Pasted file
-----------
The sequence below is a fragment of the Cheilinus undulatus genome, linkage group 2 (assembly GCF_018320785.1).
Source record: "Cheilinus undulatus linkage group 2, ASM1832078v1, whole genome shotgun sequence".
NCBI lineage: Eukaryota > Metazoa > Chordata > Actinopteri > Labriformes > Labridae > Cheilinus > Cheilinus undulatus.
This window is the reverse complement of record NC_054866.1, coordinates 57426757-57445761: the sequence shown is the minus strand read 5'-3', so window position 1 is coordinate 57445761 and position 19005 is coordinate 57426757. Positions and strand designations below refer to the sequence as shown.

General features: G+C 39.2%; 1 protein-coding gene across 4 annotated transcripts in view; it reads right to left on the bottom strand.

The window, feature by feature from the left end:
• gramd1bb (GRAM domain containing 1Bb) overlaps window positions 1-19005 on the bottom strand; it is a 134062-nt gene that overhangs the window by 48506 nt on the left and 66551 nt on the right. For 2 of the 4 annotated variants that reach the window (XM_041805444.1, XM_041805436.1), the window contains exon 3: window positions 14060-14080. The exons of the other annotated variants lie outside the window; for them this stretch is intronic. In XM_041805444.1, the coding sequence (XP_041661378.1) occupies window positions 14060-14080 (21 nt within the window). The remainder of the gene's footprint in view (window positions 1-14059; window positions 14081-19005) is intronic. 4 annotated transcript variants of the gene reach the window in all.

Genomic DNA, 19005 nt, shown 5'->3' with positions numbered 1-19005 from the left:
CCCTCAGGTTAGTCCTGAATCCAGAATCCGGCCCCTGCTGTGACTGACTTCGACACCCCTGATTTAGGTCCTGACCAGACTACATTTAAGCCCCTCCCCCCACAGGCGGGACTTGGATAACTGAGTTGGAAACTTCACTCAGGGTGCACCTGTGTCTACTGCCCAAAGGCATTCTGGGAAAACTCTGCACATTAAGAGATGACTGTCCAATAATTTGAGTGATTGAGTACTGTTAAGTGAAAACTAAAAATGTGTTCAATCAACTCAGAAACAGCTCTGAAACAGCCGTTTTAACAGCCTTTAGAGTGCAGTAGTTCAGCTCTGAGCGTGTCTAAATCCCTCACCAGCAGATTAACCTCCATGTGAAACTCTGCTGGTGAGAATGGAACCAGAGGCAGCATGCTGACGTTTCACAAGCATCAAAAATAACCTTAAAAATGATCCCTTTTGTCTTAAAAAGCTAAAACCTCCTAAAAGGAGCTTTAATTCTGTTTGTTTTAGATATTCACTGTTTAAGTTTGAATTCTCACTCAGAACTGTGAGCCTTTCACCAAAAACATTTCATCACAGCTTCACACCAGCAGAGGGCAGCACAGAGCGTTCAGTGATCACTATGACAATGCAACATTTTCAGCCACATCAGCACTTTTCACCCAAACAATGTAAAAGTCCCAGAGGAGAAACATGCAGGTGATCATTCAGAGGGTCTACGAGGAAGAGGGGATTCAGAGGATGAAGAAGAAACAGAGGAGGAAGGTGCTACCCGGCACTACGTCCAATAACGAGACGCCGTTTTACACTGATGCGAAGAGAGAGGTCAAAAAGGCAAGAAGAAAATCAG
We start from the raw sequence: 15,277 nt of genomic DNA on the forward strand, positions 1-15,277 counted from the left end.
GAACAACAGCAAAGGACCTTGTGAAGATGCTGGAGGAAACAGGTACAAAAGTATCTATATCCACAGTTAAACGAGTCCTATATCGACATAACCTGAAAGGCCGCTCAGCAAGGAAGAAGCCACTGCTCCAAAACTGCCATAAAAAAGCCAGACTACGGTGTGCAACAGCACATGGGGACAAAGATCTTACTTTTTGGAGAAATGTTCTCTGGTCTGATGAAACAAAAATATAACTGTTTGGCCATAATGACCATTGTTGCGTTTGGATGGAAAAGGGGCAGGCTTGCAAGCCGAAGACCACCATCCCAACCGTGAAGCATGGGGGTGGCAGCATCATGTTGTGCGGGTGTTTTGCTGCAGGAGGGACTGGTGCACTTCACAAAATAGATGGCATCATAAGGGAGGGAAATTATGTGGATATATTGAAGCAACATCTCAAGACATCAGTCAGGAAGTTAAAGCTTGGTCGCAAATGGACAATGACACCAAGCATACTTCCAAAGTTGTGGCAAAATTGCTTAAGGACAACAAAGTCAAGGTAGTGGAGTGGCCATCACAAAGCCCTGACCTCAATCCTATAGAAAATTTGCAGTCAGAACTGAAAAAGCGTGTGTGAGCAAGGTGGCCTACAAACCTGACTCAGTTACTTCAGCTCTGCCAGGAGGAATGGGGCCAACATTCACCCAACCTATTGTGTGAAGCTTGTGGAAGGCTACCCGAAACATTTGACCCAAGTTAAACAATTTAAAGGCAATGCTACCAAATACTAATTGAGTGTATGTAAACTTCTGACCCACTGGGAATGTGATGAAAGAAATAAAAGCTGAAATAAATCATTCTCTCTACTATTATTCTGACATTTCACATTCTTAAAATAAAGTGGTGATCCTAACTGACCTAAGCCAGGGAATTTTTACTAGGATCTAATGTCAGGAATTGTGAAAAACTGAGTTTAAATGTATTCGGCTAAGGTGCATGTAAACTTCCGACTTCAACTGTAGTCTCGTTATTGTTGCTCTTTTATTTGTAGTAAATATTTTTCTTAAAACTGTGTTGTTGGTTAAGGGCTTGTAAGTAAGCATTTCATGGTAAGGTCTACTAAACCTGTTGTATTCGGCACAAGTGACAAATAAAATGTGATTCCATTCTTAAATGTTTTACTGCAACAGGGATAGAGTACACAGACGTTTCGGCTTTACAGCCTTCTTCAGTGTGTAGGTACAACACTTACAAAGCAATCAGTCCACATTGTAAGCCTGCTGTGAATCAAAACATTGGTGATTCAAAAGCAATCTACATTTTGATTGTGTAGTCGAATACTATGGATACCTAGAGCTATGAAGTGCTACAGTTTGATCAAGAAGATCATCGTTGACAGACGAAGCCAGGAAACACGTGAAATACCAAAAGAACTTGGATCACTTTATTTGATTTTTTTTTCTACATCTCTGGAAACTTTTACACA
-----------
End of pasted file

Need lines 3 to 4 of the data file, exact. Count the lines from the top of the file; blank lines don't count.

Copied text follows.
NCBI lineage: Eukaryota > Metazoa > Chordata > Actinopteri > Labriformes > Labridae > Cheilinus > Cheilinus undulatus.
This window is the reverse complement of record NC_054866.1, coordinates 57426757-57445761: the sequence shown is the minus strand read 5'-3', so window position 1 is coordinate 57445761 and position 19005 is coordinate 57426757. Positions and strand designations below refer to the sequence as shown.